The committee went on to state that the facts of the Aiken case "represent the outer limit of the exemption ... and the line should be drawn at that point." H.R. Rep. No. 1476, supra, 1976 U.S.Code Cong. & Admin. News, at 5701. This limitation has been strictly construed. Courts have been unwilling to apply the exemption where the physical size of the public space in which communication of the copyrighted material occurred is larger than that in Aiken or where the receiver used had features and power typical of a commercial receiver. See, e.g., International Korwin Corp. v. Kowalczyk, 665 F. Supp. 652 (N.D. Ill.1987), aff'd 855 F.2d 375 (7th Cir.1988); Broadcast Music, Inc. v. United States Shoe Corp., 211 U.S.P.Q. 43, 1980 WL 1178 (C.D.Cal.1980), aff'd, 678 F.2d 816 (9th Cir. 1982); Sailor Music v. Gap Stores, Inc., 668 F.2d 84, 85-86 (2d Cir.1981); but see Springsteen v. Plaza Roller Dome, Inc., 602 F. Supp. 1113, 1117 (M.D.N.C.1985) (size of alleged offending facility and number of speakers not, standing alone, the sole or even predominant factors to consider). Within this framework, the actions of Haynes Jeep must be said to exceed the "outer limit" of the exemption. Unlike Aiken, Haynes Jeep utilized public address horns mounted outside of their office, in addition to the speakers within the office. This Court is satisfied that this type of *1194 public dissemination of the copyrighted material is not of the type that Congress intended to exempt from the copyright laws.

The Requested Relief

As for the relief requested, plaintiff has elected to receive statutory damages, in lieu of an award representing actual damages and defendant's profits. Under 17 U.S.C. § 504(c) (1) this Court may award statutory damages between $500 and $20,000. If the infringer proves that he or she was "unaware and had no reason to believe that his or her acts constituted an infringement of a copyright" the Court may award a minimum of $100 per infringement. 17 U.S.C. § 504(c) (2). Having considered the nature of the infringement and defendants' repeated failure to respond to the warnings by plaintiff, this Court shall award damages in the amount of $500 for each of the seventeen proven copyright infringements.[1] Furthermore, pursuant to 17 U.S.C. § 502(a), defendants shall be enjoined from further rendering of any public performances by means of radio broadcasts over loudspeakers which would infringe upon plaintiff's copyrighted musical composition. Finally, plaintiff's attorney states by affidavit that the costs and expenses of this action are $425.26 and that plaintiff's attorney's fees are $831.25. The Court will award these amounts as provided in § 505 of the Copyright Act.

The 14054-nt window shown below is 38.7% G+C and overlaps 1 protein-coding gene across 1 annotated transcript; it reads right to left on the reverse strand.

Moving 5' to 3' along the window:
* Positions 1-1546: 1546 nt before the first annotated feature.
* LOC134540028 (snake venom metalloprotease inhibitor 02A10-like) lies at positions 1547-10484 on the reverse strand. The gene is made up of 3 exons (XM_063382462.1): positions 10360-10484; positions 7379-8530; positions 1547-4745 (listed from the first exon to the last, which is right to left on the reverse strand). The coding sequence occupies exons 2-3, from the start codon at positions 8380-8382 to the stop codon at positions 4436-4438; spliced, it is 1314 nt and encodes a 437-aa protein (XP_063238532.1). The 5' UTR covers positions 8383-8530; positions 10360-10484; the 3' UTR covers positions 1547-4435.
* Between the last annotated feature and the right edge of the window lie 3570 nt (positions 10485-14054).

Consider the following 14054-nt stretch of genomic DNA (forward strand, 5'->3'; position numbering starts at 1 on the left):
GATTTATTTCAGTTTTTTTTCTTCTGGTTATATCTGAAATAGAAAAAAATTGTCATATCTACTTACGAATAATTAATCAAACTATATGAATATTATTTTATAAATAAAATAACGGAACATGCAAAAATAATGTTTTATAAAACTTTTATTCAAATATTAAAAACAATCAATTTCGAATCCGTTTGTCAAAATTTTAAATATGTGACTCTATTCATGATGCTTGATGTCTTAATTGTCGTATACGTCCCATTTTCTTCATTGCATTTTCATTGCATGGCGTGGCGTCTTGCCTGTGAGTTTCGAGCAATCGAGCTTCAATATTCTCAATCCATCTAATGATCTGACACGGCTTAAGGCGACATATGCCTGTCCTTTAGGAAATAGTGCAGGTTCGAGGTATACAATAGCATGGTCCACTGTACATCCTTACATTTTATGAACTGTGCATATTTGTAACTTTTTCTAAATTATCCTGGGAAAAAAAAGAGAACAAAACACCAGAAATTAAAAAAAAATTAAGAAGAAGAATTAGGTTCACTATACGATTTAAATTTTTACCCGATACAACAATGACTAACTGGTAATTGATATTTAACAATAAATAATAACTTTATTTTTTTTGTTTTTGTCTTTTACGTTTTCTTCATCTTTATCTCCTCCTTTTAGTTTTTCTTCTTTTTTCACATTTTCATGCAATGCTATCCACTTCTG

An appropriate Order shall issue.


For the reasons stated in the Memorandum this day filed and deeming it proper so to do, it is ADJUDGED AND ORDERED that plaintiffs' motion for summary judgment be, and the same is hereby GRANTED.

Plaintiffs shall recover of the defendants the sum of eight thousand five hundred dollars ($8,500.00) with interest from this date at the rate of 7.78 percent per annum, its taxable costs, attorneys' fees of $831.25, and additional expenses in the amount of $425.26, for a total recovery of nine thousand, seven hundred fifty six dollars and fifty-one cents ($9,756.51).

Defendants, their agents, servants and employees all acting in concert thereof be and they are hereby permanently enjoined from the rendering of any public performances by means of radio broadcast or otherwise which would infringe upon the plaintiffs' copyrighted musical compositions.


[1] Defendants correctly point out that their liability is joint and several. Columbia Pictures Industries v. Redd Horne, 749 F.2d 154, 160 (3d Cir.1984) (liability of officer or director of corporation is joint and several with corporate defendant); Samet & Wells, Inc. v. Shalom Toy Co., 429 F. Supp. 895, 903-04 (E.D.N.Y.1977), aff'd, 578 F.2d 1369 (2d Cir.1978).

Although the individual defendants do not appear to contest their liability as corporate officers, it should be noted that "`one who, with knowledge of the infringing activity, induces, causes or materially contributes to the infringing activity of another, may be held liable as a "contributory" infringer'" Columbia Pictures Industries v. Redd Horne, 749 F.2d 154, 160 (3d Cir.1984), quoting Gershwin Publishing Corp. v. Columbia Artists Management, Inc., 443 F.2d 1159, 1162 (2d Cir.1971) (interpreting the equivalent section under the Copyright Act of 1909). In the case of a corporate officer or director, most courts have interpreted this to require that the corporate officer have "`the right and ability to supervise the infringing activity', and ... `a direct financial interest in such activities.'" Broadcast Music, Inc. v. The Peppermint Club, Inc., 229 U.S.P.Q. 534, 538, 1985 WL 6141 (N.D.Ohio 1986), quoting Warner Bros., Inc. v. Lobster Pot, Inc., 582 F. Supp. 478, 483 (N.D.Ohio 1984). In their Answer, defendants Stuart Haynes, Jr. and Richard Carter admit to having "the right and ability to supervise the activities of Defendant Jeep Sales & Service Co. and a direct financial interest in that corporation." Defendants' Answer at 2. Consequently, defendants Haynes and Carter are jointly and severally liable with the corporation Jeep Sales and Service for the copyright infringement.